It has become apparent that deubiquitylation plays an important role in the regulation of the UPS as confirmed by aberrations in genes encoding DUBs [20]. Furthermore, DUBs have also been implicated in antimalarial drug resistance as confirmed by mutations found in a gene encoding a de-ubiquitylating enzyme UBP-1 (MAL1P1.34b) in Plasmodium chabaudi parasites resistant to artemisinin and artesunate [21]. The V2697F and V2728F mutations lie close to the catalytic site of the enzyme and probably affect protein structure and function [21]. However, the role of those mutations in artemisinin drug resistance is yet to be clarified through transfection assays [21]. Taken together this data shows that the UPS represents a promising antimalarial drug target [22].

The aim of the present study was to analyze the efficacy and the drug interactions between curcucmin/piperine/chloroquine and curcumin/piperine/artemisinin in Plasmodium chabaudi parasites resistant to chloroquine (AS-3CQ) and artemisinin (AS-ART) and to verify the effects of curcumin, chloroquine, and artemisinin drug treatment on the UPS.

2. Materials and Method

2.1. Plasmodium chabaudi Parasite Clones

Plasmodium chabaudi clones available in our database and used in this study were AS-3CQ (resistant to chloroquine) and selected from the clone AS-Pyr which was subjected to six daily doses of chloroquine (CQ) at 3 mg/kg [23]. This parasite line was cloned and named AS-3CQ [23]. The AS-ART clone resistant to artemisinin was obtained from a clone known as AS-30CQ which tolerated 300 mg/kg/day of artemisinin [24] obtained by serial passages in the presence of increasing subcurative doses of artemisinin [23, 24]; this parasitic line was cloned and named AS-ART [24]. The clones displayed a stable phenotype even after freezing/thawing serial blood passages through mice in the absence or presence of drug treatment, and transmission through the mosquito vector Anopheles stephensi.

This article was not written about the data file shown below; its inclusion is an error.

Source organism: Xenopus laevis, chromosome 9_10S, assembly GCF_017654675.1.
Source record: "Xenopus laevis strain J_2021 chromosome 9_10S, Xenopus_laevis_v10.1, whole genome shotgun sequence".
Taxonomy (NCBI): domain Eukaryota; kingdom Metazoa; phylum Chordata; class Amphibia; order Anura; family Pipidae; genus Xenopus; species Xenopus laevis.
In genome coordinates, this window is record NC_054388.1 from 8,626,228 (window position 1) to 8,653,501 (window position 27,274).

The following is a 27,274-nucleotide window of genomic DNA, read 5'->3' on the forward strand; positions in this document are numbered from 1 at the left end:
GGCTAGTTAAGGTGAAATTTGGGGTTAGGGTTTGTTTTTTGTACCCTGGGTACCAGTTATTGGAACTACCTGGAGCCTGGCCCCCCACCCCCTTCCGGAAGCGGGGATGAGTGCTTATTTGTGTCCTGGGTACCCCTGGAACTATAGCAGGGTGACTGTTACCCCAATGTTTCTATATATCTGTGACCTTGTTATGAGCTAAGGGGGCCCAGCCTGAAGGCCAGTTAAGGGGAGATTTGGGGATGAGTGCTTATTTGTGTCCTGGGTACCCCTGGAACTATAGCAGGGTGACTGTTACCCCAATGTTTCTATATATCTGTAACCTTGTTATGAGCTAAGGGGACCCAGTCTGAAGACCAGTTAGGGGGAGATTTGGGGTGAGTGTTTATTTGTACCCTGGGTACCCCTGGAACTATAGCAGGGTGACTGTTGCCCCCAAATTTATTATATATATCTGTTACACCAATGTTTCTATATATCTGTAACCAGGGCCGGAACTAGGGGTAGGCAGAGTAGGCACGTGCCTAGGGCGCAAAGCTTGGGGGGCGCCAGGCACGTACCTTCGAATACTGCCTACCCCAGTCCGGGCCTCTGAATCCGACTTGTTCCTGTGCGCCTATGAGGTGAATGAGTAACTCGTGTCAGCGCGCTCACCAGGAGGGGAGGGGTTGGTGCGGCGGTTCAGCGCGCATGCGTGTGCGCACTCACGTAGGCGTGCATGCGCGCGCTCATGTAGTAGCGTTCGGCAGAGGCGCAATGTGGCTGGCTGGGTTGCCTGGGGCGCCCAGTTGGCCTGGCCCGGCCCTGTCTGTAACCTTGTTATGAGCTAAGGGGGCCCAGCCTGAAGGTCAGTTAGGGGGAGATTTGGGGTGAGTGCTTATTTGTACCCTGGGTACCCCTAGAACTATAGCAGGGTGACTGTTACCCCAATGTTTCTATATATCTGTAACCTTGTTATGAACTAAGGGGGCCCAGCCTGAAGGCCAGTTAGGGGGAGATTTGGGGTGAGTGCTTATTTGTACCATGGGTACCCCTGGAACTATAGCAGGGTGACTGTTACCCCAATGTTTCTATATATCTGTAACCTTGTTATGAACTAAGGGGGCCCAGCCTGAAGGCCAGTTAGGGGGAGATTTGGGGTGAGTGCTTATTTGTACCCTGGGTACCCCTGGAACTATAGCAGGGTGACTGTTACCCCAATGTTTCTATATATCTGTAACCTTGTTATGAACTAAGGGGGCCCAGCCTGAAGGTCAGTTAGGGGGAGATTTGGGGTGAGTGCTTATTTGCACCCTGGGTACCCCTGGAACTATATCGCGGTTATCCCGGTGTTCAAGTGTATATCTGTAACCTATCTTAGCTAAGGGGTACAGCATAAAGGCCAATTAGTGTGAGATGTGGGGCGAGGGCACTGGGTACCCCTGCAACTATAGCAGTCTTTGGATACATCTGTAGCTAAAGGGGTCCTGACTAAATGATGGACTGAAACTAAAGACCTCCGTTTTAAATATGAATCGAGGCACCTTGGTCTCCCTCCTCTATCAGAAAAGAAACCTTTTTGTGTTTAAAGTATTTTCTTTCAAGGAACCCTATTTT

2.2. Acute Toxicity of Curcumin

BALB/c male mice weighing 15 g and 6-7 weeks old were purchased from the animal house facility at the IHMT (Institute of Hygiene & Tropical Medicine, Lisbon, Portugal). The LD50 of curcumin in BALB/c mice was determined by oral administration of five doses 2 g/kg/bw; 2,5 g/kg/bw; 3 g/kg/bw; 3,5 g/kg/bw; and 5 g/kg/bw to each individual mouse after four hours of fasting. Five grams is the concentration reported by others [27, 28] to be the highest dose known to be administered to mice for the acute toxicity test of any drug. Animals were observed for 14 days for any physical signs of toxicity including trembling, lethargic behavior, and impaired body movements.

2.3. In Vivo Four-Day Suppressive Test of Curcumin, Curcumin/Piperine, Curcumin/Piperine/Chloroquine, and Curcumin/Piperine/Artemisinin

In the present study the in vivo efficacy and the interaction of curcumin/piperine in combination with artemisinin and chloroquine was assayed using the 4-day suppressive test [29]. Curcumin 94% cucuminoid content (Sigma-Aldrich, Madrid, Spain) and artemisinin (Sigma-Aldrich, Madrid, Spain) were dissolved in DMSO (Sigma-Aldrich, Madrid, Spain) and chloroquine (Sigma-Aldrich, Madrid, Spain) was dissolved in water. The parasites kept in liquid nitrogen were thawed and mice were inoculated with infected red blood cells. Parasitemia was allowed to evolve and once parasitemia reached 30%, infected blood was collected and diluted with citrate saline solution.